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Legislative Update: Voters have Big Job on Election Day

Many statewide and countywide questions, as well as political races, are to be decided by voters this November.

In less than two months, people from the sixth legislative district will join Americans across the country in exercising one of our most sacred and fundamental rights—the right to vote.

In particular, Maryland has no shortage of very important issues that will be decided at the polls this year. In addition to the usual presidential-year contests (president and vice president of the United States, House of Representatives and United States senator), there are seven statewide questions on the ballot this fall.

Of these seven questions, four are General Assembly-proposed constitutional amendments that were passed by the legislature and must be approved by voters to stand, and the remaining three were placed on the ballot as a result of successful petition drives. 

For comparison, in all of the elections dating back to 2004 combined, there have been a total of nine statewide ballot questions.  Of these, the most notable have been two of the 2008 referendum questions, in which voters opted to approve early voting and slots casinos.  

The constitutional amendments requiring voter approval include two changes to the Orphans Court—the court with limited oversight of wills, estates and property and assets left to minors.

Both amendments require that Orphans Court judges be practicing lawyers (currently not a requirement), and are separate questions as to whether to apply the qualification in Baltimore County as well as in Prince George’s County. 

Another amendment would remove elected officials from office immediately after conviction for certain crimes. Currently, there is a loophole that has allowed some officials to delay removal because they have not been sentenced for crimes of which they were convicted.

The remaining questions are much more debated and will likely see considerable attention through the various forms of media. First, voters will be deciding whether or not to uphold the law allowing for same-sex marriage. If the issue is affirmed at the poll, Maryland would be the first state ever to approve marriage equality by a public vote. 

Another hotly-debated question will be whether or not the state should grant in-state tuition for both documented immigrants unable to establish residency as well as undocumented immigrants. Maryland’s version of the “Dream Act” would grant state resident rates at the state’s colleges after students meet certain criteria.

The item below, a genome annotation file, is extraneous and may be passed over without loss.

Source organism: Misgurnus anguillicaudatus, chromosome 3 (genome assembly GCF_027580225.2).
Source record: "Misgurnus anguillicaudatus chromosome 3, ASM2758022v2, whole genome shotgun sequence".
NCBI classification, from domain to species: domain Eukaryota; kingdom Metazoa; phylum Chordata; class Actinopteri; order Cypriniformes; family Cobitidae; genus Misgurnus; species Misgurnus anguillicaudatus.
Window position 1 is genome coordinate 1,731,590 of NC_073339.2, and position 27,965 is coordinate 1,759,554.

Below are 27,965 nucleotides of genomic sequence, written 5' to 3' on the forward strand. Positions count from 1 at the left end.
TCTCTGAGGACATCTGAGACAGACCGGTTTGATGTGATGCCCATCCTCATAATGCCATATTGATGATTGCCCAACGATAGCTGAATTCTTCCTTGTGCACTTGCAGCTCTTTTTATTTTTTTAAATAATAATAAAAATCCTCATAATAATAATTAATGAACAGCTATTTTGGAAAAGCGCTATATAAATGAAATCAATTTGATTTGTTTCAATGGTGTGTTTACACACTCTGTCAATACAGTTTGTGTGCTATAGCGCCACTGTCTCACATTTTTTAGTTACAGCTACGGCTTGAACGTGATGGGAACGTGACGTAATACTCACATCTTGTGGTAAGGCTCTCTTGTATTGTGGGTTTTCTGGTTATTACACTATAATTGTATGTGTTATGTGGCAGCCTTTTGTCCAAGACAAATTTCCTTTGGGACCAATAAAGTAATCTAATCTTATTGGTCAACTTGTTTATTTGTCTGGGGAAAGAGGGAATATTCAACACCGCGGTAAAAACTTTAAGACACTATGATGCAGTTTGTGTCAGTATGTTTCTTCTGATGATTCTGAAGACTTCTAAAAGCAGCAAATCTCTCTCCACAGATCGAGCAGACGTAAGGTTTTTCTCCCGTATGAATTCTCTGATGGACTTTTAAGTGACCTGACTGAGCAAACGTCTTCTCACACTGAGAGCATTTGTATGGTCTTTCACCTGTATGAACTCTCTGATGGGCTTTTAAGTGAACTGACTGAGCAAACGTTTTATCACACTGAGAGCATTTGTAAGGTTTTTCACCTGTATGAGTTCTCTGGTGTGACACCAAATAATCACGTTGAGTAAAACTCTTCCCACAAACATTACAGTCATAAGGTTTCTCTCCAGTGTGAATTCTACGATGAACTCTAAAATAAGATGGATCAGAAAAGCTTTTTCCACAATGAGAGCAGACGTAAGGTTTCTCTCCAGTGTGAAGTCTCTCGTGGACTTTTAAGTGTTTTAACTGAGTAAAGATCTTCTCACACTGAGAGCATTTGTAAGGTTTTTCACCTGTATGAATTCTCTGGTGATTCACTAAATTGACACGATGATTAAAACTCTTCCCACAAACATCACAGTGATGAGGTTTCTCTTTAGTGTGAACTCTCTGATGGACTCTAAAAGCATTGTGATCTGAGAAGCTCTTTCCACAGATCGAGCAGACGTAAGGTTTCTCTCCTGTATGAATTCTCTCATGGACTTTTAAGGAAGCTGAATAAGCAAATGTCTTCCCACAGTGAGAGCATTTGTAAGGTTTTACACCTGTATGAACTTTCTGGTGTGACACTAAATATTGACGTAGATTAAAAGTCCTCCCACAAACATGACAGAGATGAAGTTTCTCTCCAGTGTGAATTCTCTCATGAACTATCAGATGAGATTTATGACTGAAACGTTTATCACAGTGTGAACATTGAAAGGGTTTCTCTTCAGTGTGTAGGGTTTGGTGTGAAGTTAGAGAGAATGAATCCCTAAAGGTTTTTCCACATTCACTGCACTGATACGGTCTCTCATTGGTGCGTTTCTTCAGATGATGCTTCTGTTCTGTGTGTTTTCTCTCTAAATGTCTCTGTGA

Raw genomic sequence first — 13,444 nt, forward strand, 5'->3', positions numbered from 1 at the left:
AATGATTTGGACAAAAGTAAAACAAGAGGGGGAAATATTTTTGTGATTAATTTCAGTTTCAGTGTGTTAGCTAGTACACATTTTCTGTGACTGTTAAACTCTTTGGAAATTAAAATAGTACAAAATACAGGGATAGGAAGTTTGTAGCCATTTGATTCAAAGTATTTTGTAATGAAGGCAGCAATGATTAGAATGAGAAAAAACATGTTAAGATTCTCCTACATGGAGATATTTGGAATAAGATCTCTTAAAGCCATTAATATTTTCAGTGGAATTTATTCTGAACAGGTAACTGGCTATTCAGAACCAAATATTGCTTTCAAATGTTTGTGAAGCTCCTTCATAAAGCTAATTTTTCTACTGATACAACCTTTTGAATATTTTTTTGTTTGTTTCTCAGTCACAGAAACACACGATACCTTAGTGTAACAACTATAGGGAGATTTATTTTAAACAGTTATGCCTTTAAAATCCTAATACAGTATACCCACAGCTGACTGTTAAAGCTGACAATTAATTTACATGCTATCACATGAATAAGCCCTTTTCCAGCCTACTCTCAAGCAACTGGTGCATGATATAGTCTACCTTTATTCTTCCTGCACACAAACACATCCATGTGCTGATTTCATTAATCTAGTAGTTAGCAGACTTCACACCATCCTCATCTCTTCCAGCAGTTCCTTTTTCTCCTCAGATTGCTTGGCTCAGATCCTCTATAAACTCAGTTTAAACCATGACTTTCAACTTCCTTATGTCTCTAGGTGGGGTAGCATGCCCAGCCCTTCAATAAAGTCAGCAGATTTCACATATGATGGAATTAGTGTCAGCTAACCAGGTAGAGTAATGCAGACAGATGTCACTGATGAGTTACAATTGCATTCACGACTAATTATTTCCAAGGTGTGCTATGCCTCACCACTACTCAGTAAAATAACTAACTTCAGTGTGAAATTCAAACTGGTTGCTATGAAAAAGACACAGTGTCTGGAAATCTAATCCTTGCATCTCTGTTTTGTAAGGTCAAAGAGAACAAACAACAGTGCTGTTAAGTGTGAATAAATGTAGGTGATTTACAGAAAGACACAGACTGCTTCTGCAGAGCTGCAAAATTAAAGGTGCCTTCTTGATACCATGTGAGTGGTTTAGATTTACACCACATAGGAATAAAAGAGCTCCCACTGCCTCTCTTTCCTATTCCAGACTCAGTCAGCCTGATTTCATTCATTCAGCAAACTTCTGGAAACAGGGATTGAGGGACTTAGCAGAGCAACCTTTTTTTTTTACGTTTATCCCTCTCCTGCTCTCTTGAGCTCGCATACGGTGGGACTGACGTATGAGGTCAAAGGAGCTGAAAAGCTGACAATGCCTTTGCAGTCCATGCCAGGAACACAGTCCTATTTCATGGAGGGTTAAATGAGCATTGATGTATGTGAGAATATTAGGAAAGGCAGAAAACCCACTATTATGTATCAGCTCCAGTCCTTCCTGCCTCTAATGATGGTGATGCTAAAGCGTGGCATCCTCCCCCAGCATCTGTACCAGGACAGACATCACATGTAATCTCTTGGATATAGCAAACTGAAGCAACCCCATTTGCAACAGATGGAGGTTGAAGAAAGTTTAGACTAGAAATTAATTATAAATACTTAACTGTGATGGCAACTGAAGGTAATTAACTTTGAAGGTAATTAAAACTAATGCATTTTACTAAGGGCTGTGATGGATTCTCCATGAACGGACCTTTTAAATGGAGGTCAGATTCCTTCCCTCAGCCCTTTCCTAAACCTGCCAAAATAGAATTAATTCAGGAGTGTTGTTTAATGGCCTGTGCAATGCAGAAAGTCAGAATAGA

Finally, voters will have the opportunity to decide whether or not the newly-drawn congressional districts should remain intact.

In addition to the statewide questions, there is a host of borrowing questions related to Baltimore County—from parks and schools to waste and waterway improvements.

Fortunately, all of the questions are structured in a straightforward way.  If you support the respective issue, you should vote “yes.” If you oppose any of the ballot issues, you should cast a “no” vote.

A full review of all questions can be found at the Maryland State Board of Elections’ site: http://www.elections.state.md.us/elections/2012/ballot_questions.html.

I encourage everyone to take the time to review the candidates and issues that will be on the ballot—and then to vote, regardless of your candidate or issue of choice.

DHAMMER September 21, 2012 at 04:25 AM
Vote against in State Tuition for illegals,why should they get it when it's going to take away from a Marylanders Kid who should get it.And if Gays want the same things as a Married couple thats fine,make a law for it but no to Gay Marriage.And vote against the Casino Deal,you know as well as I do the money will not be spent on schools,remember when they said the Lottery was going to the school systems and keep Taxes down? What a big Democratic Lie that was.Read these Questions very slowly because the Democrats have made them very tricky to throw you off.
Steve September 21, 2012 at 02:12 PM
It's not taking anything from any "Marylander's Kid". The 60 or so affected students are "Marylander's Kids" themselves. A vote against the DREAM Act is a vote against Veterans.
John T. September 21, 2012 at 07:58 PM
Wrong. I, like most people support Veterans, but to include illegals in this is simply wrong. For those, such as yourself, that feel this strongly about giving additional aid and support to anyone that is in this country illegally, should support them yourself. It's always easy to support stuff like this nonsense when it doesn't cost you that much to support it. That's the underlying premise of all this liberal BS.
Steve September 21, 2012 at 08:14 PM
I guess you missed this part; "....and extends the time in which honorably discharged veterans may qualify for in-state tuition rates."
John T. September 24, 2012 at 08:49 PM
I didn't miss that part. But I certainly will not vote for something that stinks as bad as this does - even if it has a dash of fabreese in it.

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